Holidays Beware: Foods Your Under One-Years-Old Should Not Eat

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As your baby is growing with each month, it is a time to enjoy teaching them new things and exploring new foods. As we begin the holiday season, here are some things we need to avoid especially if your baby is under one year old.

AVOID SUGAR

You should avoid using sugar or other sweeteners in your baby’s food before their 1st birthday. You want your baby to appreciate the natural taste of food; children today consume far too much sugar. Sugar contains empty calories that fill your baby up, leaving less room for nutritious foods. If you want to add sweetness to your baby dish, add some purée of fruit.

There is plenty of sugar that is hidden in baby foods, so remember to read the labels wisely and learn the different ways sugars are hidden in your foods.

When scouring the ingredient list, the key things to keep in mind are:

The higher up the ingredient is on the list, the more added sugar there is! Ingredients are listed in order of quantity, so if you see a sugar lingering in first few ingredients, chances are the product is pretty high in the added sweet stuff. Words such as ‘sugar’, ‘syrup’, ‘juice’, ‘concentrate’ or even ‘crystals’ one should be wary of. Words ending in ‘-ose’ like glucose, fructose, dextrose or sucrose that are listed on a label are added sugars. Note: if they are naturally occurring, like glucose in whole fruit, it won’t be listed as an ingredient.

Even for older kids, there are hidden sugars everywhere

AVOID COWS MILK

First of all, whole cows milk should never be used to replace breast milk or formula, both of which contain vitamins, minerals, and essential fatty acid that cow’s milk just doesn’t have. Cow’s milk has low iron content and also contains compounds that inhibit your baby’s ability to absorb iron. In addition, your baby’s immature kidneys can’t handle the high levels of protein and minerals in cow’s milk. Some babies may also have difficulty digesting the proteins as well as sugar lactose.

DON’T GIVE HONEY

Honey can be contaminated by botulism spores, which produce toxins that can be harmful to your baby. Adults and babies over 1 year are able to fight these toxins; however, young babies don’t have the immune system to cope with the toxins.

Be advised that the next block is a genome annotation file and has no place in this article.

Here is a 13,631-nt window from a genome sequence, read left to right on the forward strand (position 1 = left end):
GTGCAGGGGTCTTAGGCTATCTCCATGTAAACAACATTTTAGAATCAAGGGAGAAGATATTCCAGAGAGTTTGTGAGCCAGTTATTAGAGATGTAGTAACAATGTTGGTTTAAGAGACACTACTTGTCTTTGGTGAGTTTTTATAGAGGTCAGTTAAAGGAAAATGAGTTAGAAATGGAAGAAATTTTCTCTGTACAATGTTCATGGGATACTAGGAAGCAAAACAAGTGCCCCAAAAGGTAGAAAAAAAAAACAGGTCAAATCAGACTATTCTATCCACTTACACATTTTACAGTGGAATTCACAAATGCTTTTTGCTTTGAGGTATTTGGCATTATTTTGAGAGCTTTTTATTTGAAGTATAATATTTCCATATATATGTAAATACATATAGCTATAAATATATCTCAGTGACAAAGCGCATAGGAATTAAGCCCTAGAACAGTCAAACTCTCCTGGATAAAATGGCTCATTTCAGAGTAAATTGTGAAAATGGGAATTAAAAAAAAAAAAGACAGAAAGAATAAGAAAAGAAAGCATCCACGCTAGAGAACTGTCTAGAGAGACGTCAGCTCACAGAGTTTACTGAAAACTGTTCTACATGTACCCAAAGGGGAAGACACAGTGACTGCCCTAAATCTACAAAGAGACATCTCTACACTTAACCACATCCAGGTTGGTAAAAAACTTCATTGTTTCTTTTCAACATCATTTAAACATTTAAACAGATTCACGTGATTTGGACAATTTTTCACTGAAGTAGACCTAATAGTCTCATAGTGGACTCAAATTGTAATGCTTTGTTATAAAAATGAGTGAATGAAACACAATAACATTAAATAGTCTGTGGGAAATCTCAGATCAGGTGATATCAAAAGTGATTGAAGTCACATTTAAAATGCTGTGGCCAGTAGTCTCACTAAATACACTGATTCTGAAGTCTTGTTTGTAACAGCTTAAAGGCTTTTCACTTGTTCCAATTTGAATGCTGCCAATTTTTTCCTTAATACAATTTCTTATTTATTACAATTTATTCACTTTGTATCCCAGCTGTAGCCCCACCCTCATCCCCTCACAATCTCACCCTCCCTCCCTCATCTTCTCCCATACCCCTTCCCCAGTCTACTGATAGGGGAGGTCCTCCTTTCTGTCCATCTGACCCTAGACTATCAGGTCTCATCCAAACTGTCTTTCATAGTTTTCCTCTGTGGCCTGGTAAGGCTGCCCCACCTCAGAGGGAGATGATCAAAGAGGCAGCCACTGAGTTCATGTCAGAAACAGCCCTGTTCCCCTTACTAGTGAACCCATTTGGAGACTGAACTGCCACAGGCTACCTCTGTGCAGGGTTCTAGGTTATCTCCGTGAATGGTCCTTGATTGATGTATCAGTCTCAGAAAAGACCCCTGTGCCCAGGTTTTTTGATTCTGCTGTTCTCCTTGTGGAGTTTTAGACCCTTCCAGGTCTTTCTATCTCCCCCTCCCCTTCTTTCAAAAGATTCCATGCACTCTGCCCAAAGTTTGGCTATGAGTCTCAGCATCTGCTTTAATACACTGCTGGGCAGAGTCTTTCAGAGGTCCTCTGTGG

DON’T GIVE SALT

According to Kidney Care UK, Baby don’t require sodium, too much salt can actually strain your baby’s kidney. Instead of salt, use herbs and spice to season your baby’s food. After one year you can put a small amount to season their food. Contrary to what you might think, the salt shaker is not the main cause of too much sodium in the diet. Rather, most of our dietary sodium intake comes from eating packaged and restaurant foods. Learn to read the labels on packaged food before giving them to your little one. Foods like Jarred tomato sauce, canned soup, and packaged macaroni and cheese are often loaded with sodium.

DON’T GIVE SMALL FOODS THAT ARE CHOKING HAZARDS.

Foods like whole nuts, hot dog pieces, popcorn, whole grapes, chunks of meat or cheese, and raw vegetables are choking hazards and should be avoided. Also, don’t give your baby sticky foods like marshmallows or chewing gum. Nut butter like peanut or almond butter are okay but should be spread thinly on bread or crackers, not given in large spoonful or chunks.

DON’T GIVE RAW MILK CHEESES

Pasteurization is a process that kills bacteria through heating. Some cheeses, especially soft cheeses like Brie, feta, Camembert, Roquefort and Mexican cheeses like ‘queso Blanco’ White cheese, and ‘queso fresco’ fresh cheese are more likely to contain unpasteurized milk and should be avoided. Firm cheese like cheddar an Swiss are generally safe, but remember to read labels and make sure the products are made with pasteurized milk.

DON’T GIVE UNDERCOOKED OR RAW MEAT, SEAFOOD, OR EGGS.

Cook meat, poultry, fish, and eggs fully to kill any potentially harmful bacteria. Refer to the food temperature guide to see the safe minimum internal temperature for the food.

FOOD TEMPERATURE GUIDE.

These are the USDA-FDA recommended safe minimum internal temperature. Use a food thermometer to be most accurate.

Fish — 145F

Egg dish —160F

Ground beef, pork, veal, and lamb —160F

Beef, pork, veal, steak, roasts and chops — 145F

Turkey, chicken, and duck (including ground)—165F

MILK VS. YOGURT (AND CHEESE)

Although cow’s milk is not recommended before your baby’s first birthday, as mentioned, you can introduce dairy products like yogurt and cheese earlier. Why? Because the culturing process results in the breakdown of lactose making yogurt and cheese to digest easier to digest. Greek yogurt in particular is extensively trained, which removes a lot of the lactose content.

WORRIED ABOUT YOUR BABY’S HEALTH?

Learn to read labels. And research on brands of foods you are providing to your baby. For more information about labels, click “Read More” in the below and learn about the Clean Label Project

Source: Academy of Nutrition and Dietetics, World Health Organization, That Sugar Movement